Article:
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SpaceWeather.com -- News and information about meteor showers, solar flares, auroras, and near-Earth asteroids
SPACE WEATHER
Current conditions
Solar wind
speed: 358.6 km/sec
density: 2.0 protons/cm3
explanation | more data
Updated: Today at 2346 UT
X-ray Solar Flares
6-hr max: A0
2340 UT Jan08
24-hr: A0
0155 UT Jan08
explanation | more data
Updated: Today at: 2340 UT
Daily Sun: 08 Jan 09
Yesterday's Cycle 24 sunspot (image) has already faded away and the sunspot count has returned to zero. Credit: SOHO/MDI
Sunspot number: 0
What is the sunspot number?
Updated 08 Jan. 2009
Far side of the Sun:
This holographic image reveals no sunspots on the far side of the sun. Image credit: SOHO/MDI
Planetary K-index
Now: Kp= 1 quiet
24-hr max: Kp= 2
quiet
explanation | more data
Current Auroral Oval:
Switch to: Europe, USA, New Zealand, Antarctica
Credit: NOAA/POES
What is the auroral oval?
Interplanetary Mag. Field
Btotal: 2.8 nT
Bz: 0.1 nT south
explanation | more data
Updated: Today at 2347 UT
Coronal Holes:
A solar wind stream flowing from the indicated coronal hole could reach Earth on Jan. 8th or 9th. Credit: SOHO Extreme UV Telescope
SPACE WEATHER
NOAA Forecasts
Updated at: 2009 Jan 08 2201 UTC
FLARE
0-24 hr
24-48 hr
CLASS M
01 %
01 %
CLASS X
01 %
01 %
Geomagnetic Storms:
Probabilities for significant disturbances in Earth's magnetic field are given for three activity levels: active, minor storm, severe storm
Updated at: 2009 Jan 08 2201 UTC
Mid-latitudes
0-24 hr
24-48 hr
ACTIVE
01 %
01 %
MINOR
01 %
01 %
SEVERE
01 %
01 %
High latitudes
0-24 hr
24-48 hr
ACTIVE
05 %
05 %
MINOR
01 %
01 %
SEVERE
01 %
01 %
What's up in Space
January 8, 2009

AURORA ALERT: Did you sleep through the northern lights? Next time get a wake-up call: Spaceweather PHONE.

 

BIGGEST FULL MOON OF THE YEAR: The biggest full Moon of 2009 is coming this weekend. It's a perigee Moon as much as 30% brighter than lesser moons we'll see in the months ahead. Get the full story from Science@NASA.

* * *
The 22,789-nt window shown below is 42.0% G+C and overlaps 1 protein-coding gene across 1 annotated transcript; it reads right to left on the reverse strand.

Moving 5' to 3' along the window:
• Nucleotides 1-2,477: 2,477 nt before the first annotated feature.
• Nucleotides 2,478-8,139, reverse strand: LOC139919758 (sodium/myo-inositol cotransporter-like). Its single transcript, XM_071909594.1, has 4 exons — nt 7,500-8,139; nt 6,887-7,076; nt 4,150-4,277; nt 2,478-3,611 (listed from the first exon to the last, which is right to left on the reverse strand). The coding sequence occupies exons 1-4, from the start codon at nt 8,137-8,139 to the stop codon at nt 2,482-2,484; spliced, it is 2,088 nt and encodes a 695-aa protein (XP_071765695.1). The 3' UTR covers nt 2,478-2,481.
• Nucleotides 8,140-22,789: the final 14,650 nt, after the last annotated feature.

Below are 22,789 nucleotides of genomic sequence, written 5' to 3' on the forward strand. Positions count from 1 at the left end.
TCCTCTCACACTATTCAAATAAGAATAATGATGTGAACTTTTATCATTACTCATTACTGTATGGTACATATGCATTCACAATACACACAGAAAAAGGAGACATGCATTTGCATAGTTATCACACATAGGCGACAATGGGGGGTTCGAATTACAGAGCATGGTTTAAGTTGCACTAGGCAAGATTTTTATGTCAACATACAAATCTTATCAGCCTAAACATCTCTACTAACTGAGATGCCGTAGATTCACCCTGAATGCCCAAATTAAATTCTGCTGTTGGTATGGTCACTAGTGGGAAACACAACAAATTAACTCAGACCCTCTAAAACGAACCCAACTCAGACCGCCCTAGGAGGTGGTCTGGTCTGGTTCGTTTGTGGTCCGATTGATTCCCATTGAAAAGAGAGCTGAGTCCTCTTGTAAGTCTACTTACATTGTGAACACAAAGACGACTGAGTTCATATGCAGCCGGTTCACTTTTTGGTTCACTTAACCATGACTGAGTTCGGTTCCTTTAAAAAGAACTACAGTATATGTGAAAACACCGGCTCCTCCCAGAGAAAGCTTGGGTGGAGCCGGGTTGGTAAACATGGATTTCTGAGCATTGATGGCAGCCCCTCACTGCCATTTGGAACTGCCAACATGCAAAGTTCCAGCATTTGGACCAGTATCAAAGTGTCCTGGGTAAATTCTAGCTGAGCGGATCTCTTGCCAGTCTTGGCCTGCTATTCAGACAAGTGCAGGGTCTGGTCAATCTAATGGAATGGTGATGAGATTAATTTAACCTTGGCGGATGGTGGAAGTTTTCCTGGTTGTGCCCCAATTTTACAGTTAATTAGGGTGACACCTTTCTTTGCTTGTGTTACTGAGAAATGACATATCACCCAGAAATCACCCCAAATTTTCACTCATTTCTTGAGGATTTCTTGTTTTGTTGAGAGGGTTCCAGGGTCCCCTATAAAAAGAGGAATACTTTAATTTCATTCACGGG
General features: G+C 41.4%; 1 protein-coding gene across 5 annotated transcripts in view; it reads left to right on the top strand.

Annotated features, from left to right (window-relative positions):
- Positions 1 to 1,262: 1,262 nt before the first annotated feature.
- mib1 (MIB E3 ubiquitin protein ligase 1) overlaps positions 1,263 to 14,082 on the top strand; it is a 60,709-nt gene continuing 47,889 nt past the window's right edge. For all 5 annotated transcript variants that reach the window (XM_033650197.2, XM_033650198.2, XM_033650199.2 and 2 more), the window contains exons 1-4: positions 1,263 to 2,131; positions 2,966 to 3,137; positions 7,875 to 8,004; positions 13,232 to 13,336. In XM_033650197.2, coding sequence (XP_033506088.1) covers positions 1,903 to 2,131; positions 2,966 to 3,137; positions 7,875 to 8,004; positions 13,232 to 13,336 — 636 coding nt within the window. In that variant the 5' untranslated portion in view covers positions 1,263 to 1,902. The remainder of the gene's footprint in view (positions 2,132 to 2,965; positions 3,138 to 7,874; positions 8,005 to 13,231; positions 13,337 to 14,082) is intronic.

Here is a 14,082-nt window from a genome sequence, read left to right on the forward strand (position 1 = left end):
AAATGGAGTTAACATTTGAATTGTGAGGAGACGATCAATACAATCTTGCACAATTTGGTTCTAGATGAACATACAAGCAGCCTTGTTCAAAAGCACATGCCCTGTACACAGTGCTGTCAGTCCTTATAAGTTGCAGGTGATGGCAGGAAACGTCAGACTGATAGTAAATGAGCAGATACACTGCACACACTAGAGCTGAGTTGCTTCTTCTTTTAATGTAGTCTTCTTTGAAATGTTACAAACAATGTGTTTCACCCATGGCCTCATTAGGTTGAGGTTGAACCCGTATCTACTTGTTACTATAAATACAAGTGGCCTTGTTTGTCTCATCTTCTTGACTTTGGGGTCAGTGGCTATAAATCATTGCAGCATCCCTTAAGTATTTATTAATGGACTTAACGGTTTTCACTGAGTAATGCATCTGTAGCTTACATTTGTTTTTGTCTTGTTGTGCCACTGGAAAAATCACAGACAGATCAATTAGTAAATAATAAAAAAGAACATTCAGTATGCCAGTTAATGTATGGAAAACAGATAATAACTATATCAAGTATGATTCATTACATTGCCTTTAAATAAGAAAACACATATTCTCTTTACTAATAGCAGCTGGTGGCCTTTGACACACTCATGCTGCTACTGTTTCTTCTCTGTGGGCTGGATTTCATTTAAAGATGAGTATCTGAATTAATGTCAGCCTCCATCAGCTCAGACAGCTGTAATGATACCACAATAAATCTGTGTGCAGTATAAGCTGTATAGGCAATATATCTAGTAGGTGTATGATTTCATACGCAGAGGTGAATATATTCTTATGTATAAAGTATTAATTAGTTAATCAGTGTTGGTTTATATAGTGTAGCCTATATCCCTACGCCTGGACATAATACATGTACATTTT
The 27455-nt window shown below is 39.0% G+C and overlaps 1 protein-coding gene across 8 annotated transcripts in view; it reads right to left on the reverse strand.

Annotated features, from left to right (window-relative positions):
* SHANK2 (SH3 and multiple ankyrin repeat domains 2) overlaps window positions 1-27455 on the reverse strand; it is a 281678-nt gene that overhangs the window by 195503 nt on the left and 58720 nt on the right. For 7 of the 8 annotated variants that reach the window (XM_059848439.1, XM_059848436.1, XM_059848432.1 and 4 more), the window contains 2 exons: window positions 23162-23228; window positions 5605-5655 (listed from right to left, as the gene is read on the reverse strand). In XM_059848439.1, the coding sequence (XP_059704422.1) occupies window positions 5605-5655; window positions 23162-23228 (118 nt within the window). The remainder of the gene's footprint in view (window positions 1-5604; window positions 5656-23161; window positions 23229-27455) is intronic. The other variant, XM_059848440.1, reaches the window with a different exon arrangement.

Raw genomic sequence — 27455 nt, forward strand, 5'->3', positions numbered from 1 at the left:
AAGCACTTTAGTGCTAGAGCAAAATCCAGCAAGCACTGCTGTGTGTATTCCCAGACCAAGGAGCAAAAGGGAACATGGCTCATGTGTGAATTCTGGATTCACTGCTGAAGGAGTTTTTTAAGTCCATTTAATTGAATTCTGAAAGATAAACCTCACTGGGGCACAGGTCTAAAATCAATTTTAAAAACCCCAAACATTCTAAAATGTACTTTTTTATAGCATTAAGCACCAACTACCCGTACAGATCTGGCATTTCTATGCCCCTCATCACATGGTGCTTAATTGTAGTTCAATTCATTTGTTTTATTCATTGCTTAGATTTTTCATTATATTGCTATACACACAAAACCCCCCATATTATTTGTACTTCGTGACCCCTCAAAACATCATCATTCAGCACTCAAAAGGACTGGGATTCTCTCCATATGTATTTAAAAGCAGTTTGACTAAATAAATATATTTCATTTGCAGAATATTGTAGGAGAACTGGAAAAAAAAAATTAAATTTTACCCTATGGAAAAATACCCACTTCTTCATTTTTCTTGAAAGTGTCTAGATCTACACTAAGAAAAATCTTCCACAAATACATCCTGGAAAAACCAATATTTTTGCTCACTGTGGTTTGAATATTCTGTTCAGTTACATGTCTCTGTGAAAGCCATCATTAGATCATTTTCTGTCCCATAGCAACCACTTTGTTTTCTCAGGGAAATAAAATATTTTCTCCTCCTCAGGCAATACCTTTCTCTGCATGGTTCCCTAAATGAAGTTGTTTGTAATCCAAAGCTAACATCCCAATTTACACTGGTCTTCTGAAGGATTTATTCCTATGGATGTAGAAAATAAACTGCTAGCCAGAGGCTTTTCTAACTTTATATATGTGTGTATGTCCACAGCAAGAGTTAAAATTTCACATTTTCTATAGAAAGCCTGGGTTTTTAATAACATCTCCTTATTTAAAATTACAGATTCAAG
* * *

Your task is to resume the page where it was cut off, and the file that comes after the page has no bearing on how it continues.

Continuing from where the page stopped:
APPROACHING COMET: Comet Lulin (C/2007 N3), discovered in 2007 by a Strait-bridging team of astronomers from Taiwan and China, is swinging around the sun and approaching Earth. Astronomer Karzaman Ahmad sends this picture taken Jan. 7th from the Langkawi National Observatory in Malaysia:

"I used the observatory's 20-inch telescope for an exposure of 24 minutes," he says. "The image shows the comet's bright tail and an anti-tail."

Right now, Comet Lulin is gliding through the constellation Libra in the southeastern sky before dawn: sky map. It glows like an 8th magnitude star, so a mid-sized backyard telescope is required to see it. Visibility will improve in February as the Earth-comet distance shrinks. At closest approach (0.41 AU) on February 24th, the comet should brighten to about 5th magnitude--dimly visible to the unaided eye and an easy target for binoculars: ephemeris.

Surprises are possible. The near-parabolic orbit of Comet Lulin suggests this could be the comet's first visit to the inner solar system. How it will react to increasing sunlight is anyone's guess. Stay tuned for updates in the weeks ahead.

more images: from Babak Tafreshi in the Alborz Mountains of Iran; from Riccardo Di Nasso of Pisa, Italy

RECIPE FOR BEAUTY: Start with one bright Moon. Add seven mythical sisters. Mix in a splash of floating water droplets and voilĂ !--last night's sky over Auburn, Alabama:

"It was pretty cool," says photographer Jonathon Stone. "A bright lunar corona appeared as these clouds drifted in front of the Moon. I didn't know the Moon would be so close to the Pleiades--but there they were."

The nights ahead could be filled with scenes like this. The Moon is waxing full and shining through northern winter clouds, painting the sky with lunar coronas, moon halos, pillars and 'dogs. Look up after dark!


Jan. 2009 Aurora Gallery
[Previous Januaries: 2008, 2007, 2005, 2004, 2001]

       
Near-Earth Asteroids
Potentially Hazardous Asteroids (PHAs) are space rocks larger than approximately 100m that can come closer to Earth than 0.05 AU. None of the known PHAs is on a collision course with our planet, although astronomers are finding new ones all the time.
On January 8, 2009 there were 1014 potentially hazardous asteroids.
Jan. 2009 Earth-asteroid encounters:
Asteroid
Date(UT)
Miss Distance
Mag.
Size
2008 YC29
Jan. 2
3.4 LD
18
35 m
2008 YY32
Jan. 3
6.2 LD
18
40 m
2008 YG30
Jan. 4
3.6 LD
16
50 m
2008 YV32
Jan. 9
2.7 LD
19
25 m
2008 YF29
Jan. 11
9.7 LD
18
65 m
2002 AO11
Jan. 15
7.7 LD
17
120 m
1998 CS1
Jan. 17
11 LD
12
1.3 km
Notes: LD means "Lunar Distance." 1 LD = 384,401 km, the distance between Earth and the Moon. 1 LD also equals 0.00256 AU. MAG is the visual magnitude of the asteroid on the date of closest approach.
Essential Links
NOAA Space Weather Prediction Center
  The official U.S. government space weather bureau
Atmospheric Optics
  The first place to look for information about sundogs, pillars, rainbows and related phenomena.
Solar and Heliospheric Observatory
  Realtime and archival images of the Sun from SOHO.
STEREO
  3D views of the sun from NASA's Solar and Terrestrial Relations Observatory
Daily Sunspot Summaries
  from the NOAA Space Environment Center
Current Solar Images
  from the National Solar Data Analysis Center
Science Central
  a one-stop hub for all things scientific
  more links...
   
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